Announcing the 2010 World Fantasy Award Winners!

via Tor
The World Fantasy Awards have been given annually since 1975, to fantasy authors the world over, and are announced every year, appropriately, at the World Fantasy Awards Convention, which is being held in Columbus, Ohio this year.


  • WINNER: The City & The City by China Miéville (Macmillan UK / Del Rey)
  • Blood of Ambrose by James Enge (Pyr)
  • The Red Tree by Caitlín R. Kiernan (Roc)
  • Finch by Jeff VanderMeer (Underland Press)
  • In Great Waters by Kit Whitfield (Jonathan Cape UK/Del Rey)

See the Rest here

Felix Gilman, Author of The Half-Made World, on Promoting His Novel

by Jeff VanderMeer at Omnivoracious
Felix Gilman’s new novel The Half-Made World came out late last month, and its a powerful reimagining of the West with amoral characters and a hard-edged Steampunk feel that puts the “punk” back into the subgenre with a vengeance. It also features a strong and compelling female main character in the person of Lyvset Alverhuysen, tons of mad invention, and an ingenious plot. The evocations of landscape, the conflict between the servants of the Gun and the servants of the Line, both of which involve either the supernatural or super-advance science, the interactions between the characters are all masterfully written.

Mike Perschon recently posted an interesting review of The Half-Made World on, in which he said in part, “When I began my study of steampunk by reading Thomas Pynchon’s Against the Day, I wondered if its theme of the loss of frontier, of unexplored and untamed spaces, was also a theme evoked by the steampunk aesthetic. It’s clearly a major theme in The Half-Made World, which Gilman explores with a page-turning narrative, engagingly complex characters, and deftly descriptive prose.”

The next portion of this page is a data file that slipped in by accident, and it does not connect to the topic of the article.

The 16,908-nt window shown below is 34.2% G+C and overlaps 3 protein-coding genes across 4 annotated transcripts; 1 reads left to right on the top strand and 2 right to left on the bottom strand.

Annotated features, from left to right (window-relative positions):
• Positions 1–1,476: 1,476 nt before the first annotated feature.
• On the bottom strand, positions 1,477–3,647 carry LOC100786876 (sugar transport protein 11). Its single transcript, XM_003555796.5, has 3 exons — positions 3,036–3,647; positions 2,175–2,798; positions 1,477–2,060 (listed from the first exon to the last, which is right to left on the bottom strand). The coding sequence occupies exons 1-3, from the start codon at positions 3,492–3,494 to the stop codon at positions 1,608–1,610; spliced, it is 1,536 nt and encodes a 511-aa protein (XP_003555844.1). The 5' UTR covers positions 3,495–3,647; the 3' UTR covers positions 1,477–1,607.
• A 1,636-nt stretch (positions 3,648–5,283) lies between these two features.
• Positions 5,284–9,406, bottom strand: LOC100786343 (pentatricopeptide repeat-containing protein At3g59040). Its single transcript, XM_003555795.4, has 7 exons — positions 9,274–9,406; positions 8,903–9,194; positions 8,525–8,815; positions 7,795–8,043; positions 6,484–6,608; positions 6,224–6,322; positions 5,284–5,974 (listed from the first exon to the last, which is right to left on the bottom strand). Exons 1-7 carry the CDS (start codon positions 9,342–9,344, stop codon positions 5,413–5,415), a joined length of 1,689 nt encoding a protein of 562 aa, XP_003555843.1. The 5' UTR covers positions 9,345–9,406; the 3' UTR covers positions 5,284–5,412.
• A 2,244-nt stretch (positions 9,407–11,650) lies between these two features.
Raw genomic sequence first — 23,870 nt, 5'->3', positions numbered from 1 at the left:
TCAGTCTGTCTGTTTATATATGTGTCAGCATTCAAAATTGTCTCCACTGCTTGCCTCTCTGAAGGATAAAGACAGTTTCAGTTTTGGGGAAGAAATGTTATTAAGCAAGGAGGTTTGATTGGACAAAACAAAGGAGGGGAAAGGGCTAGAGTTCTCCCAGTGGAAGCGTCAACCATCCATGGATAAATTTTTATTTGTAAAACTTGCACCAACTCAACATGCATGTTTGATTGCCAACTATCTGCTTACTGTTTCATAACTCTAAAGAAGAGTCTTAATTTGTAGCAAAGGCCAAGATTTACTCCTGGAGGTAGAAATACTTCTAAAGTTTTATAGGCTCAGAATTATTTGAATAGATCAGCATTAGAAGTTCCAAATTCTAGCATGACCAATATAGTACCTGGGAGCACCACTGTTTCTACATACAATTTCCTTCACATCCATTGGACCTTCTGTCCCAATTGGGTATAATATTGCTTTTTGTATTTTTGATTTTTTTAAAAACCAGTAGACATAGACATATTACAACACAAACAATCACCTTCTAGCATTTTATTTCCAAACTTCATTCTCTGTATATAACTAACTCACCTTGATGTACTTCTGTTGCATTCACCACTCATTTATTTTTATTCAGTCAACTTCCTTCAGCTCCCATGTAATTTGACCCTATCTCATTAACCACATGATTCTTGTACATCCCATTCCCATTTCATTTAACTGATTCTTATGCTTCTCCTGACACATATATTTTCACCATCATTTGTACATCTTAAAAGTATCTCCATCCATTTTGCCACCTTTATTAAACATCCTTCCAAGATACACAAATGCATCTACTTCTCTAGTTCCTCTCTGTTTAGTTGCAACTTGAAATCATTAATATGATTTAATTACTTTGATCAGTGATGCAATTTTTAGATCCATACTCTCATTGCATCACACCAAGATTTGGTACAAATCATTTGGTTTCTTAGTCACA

Read More here

Marketing is magic in M.K. Hobson’s Native Star

By Kelly Faircloth at io9
Foggy London’s the spiritual home of steampunk, but M.K. Hobson has set Native Star against Gilded Age America’s rise to power—and added magic. We talk to Hobson about American steampunk, mixing history and fantasy, and mass media-inspired magic.

At the novel’s opening, local herbalist and witch Emily Edwards is struggling valiantly to support herself and her father with her homey brand of spell-casting, despite the introduction of shiny new “patent magicks” from back East. She’s also dealing with New York City know-it-all Dreadnought Stanton, who has come to enlighten the local yokels (meaning Emily) regarding modern magical methods. Unfortunately, her problems multiply when she winds up with a mysterious stone embedded in her palm, necessitating a wild trip across the country with the annoying Mr. Stanton. Chaos and romance both ensue.

Read More here

The Riyria Revalations, a Fantasy Series Worth Reading

via Goddess of the Corn
This evening I had the pleasure of finishing Michael J. Sullivan’s latest installment of the fantasy series Riyria Revelations, Wintertide.

In short, I am amazed.

One of the things that make the Riyria Revelations different is that they were conceived as a single tale, told in six installments. Each book could stand alone, but they are oh-so-much better when the reader builds on the story that came before. Another outstanding quality is that these books are completely appropriate for any audience because there is no swearing or sex! How tedious it is to pick up a promising book only to find it’s just a chain of smut and profanity glued together with a pitiful plot. If you want an excellent read, this is it. If you’re looking for a romp in the sheets, look elsewhere.